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    1. Correct, there are other ways to do this as I noted in the video. This was simply an example. Also, it’s more universal; Smart Actions are great, but they only work on Motorola phones.

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      1. Haven’t watched the video yet ,listening to something else so i’ll check that out later.As for apps there are others like the one you wrote about a while ago (Atooma).

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  4. Glad to see an article more focused on the task-features with NFC !

    Question: do you know any manufacturer other than Moneto that makes NFC micro SD cards?

    I’m not that interested in mobile payment (and Moneto seems to be only focused on mobile payment…).

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  5. I’ve found an app to reuse some NFC cards as those from hotels or public transportation systems.
    it works pretty well for me and don’t need to buy writable tags.

    The app is NFc Retag

    I wrote a post on my blog about it but (sorry) it’s only in Spanish buy if you want to check it is in here http://ow.ly/fDDRE

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    1. Good find, Sonia. I’ll check it out – thanks!

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      1. Any Tag has the same functions, plus it FREE!!

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    2. I’ve reused and personalized hotel keys in Tokyo to share my videos on The Internet of Experiences. The following is a video I made two years ago that shows how RFID and NFC cell phones can be used to transform and personalize consumer products: http://bit.ly/fJ7FuV.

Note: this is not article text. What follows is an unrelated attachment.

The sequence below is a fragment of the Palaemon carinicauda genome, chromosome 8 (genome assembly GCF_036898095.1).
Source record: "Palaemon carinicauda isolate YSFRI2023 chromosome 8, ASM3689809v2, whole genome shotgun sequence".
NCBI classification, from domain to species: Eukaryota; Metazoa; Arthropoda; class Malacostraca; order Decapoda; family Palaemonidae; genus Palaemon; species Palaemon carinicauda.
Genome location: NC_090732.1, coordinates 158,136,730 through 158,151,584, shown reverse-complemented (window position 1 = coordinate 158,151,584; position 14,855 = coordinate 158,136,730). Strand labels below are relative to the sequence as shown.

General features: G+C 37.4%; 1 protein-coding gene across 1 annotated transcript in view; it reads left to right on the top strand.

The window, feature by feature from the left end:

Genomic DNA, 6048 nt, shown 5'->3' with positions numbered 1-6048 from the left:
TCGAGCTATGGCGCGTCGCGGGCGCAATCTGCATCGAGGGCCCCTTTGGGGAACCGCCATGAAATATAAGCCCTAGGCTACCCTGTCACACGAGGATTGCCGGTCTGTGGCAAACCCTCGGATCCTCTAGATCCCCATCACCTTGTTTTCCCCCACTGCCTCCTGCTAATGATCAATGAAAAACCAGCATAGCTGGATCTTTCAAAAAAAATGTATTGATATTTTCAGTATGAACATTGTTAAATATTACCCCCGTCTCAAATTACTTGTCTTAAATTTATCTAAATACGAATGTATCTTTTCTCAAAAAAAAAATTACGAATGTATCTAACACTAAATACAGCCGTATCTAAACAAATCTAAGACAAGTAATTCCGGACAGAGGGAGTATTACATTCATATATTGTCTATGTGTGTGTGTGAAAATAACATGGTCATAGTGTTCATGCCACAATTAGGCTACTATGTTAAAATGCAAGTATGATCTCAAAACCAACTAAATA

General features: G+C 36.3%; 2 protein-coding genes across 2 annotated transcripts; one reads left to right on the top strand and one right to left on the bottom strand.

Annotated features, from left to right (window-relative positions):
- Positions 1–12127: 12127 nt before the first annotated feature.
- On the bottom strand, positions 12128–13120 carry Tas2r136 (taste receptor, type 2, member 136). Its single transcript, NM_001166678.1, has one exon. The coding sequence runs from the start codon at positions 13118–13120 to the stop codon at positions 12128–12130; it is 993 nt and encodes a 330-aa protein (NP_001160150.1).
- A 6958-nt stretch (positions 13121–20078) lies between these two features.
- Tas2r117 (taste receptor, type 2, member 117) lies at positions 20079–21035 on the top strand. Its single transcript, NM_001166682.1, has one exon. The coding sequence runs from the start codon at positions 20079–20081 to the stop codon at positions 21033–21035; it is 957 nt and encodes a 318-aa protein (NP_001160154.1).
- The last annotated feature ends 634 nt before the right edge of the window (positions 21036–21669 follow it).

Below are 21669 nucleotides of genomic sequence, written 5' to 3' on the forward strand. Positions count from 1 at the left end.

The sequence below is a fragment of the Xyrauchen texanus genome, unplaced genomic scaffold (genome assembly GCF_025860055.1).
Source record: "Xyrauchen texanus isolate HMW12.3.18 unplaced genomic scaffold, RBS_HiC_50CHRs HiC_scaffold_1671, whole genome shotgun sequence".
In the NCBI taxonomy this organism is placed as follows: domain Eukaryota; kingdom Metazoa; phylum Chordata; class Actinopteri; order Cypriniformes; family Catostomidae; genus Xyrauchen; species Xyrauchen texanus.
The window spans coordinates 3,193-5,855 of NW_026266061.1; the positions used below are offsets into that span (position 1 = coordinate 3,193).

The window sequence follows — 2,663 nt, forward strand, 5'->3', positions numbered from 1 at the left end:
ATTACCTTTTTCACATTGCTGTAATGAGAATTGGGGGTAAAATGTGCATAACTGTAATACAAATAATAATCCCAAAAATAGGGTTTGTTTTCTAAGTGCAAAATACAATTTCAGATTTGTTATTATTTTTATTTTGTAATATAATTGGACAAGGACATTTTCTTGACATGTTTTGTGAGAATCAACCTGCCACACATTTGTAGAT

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  6. Hey Kevin – where’d you buy the NFC tags? -jason

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    1. Amazon is your friend. ;)

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      1. So now I need to figure out if my Lumia 920 can do some of these cool behavior changes with NFC tags.

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  7. This article is clearly a load of . . .. Apple told everyone that there was no use at all yet for NFC, and that’s why they left it out of the iPhone 5. ;-)

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  8. Kevin – great article and video, especially since I struggle to find things to do with NFC as of yet.

    I’m curious as to how you feel NFC compares with apps like Locale, Tasker, or Motorola’s Smart Actions, which let you automate certain functions based on triggers such as location, time, or calendar events. I detailed my Locale setup a while back: http://rickycadden.com/2011/06/how-i-use-locale-to-automate-my-android/

    I’d love to hear your thoughts on how your setup compares.

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    1. Thanks Ricky and nice write up! Honestly, there’s a bunch of overlap between NFC actions and apps such as Tasker/Local/Smart Actions. I think this gets into personal preference as most solutions can be done either way. I could (and have) used Tasker to shut off Wi-Fi when my GPS radio notes that I’ve left the house, but I’d rather not leave my GPS on all the time. So for me, an NFC solution is more appealing.

      Then again, the idea that the phone is “smart” enough to recognize where it is and then take pre-prgrammed actions is impressive. And for some, it will beat out the need to swipe a phone near an NFC tag, which is “dumb” by comparison. Ideally, I like the fact that we have so many choices on how to implement these actions and don’t feel there is a “right” way to do so.

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      1. Sandeep Singh Thukral Friday, November 30, 2012

        Kevin, I use a combination of software (Tasker style and NFC). Each can do a good job that the other one can not.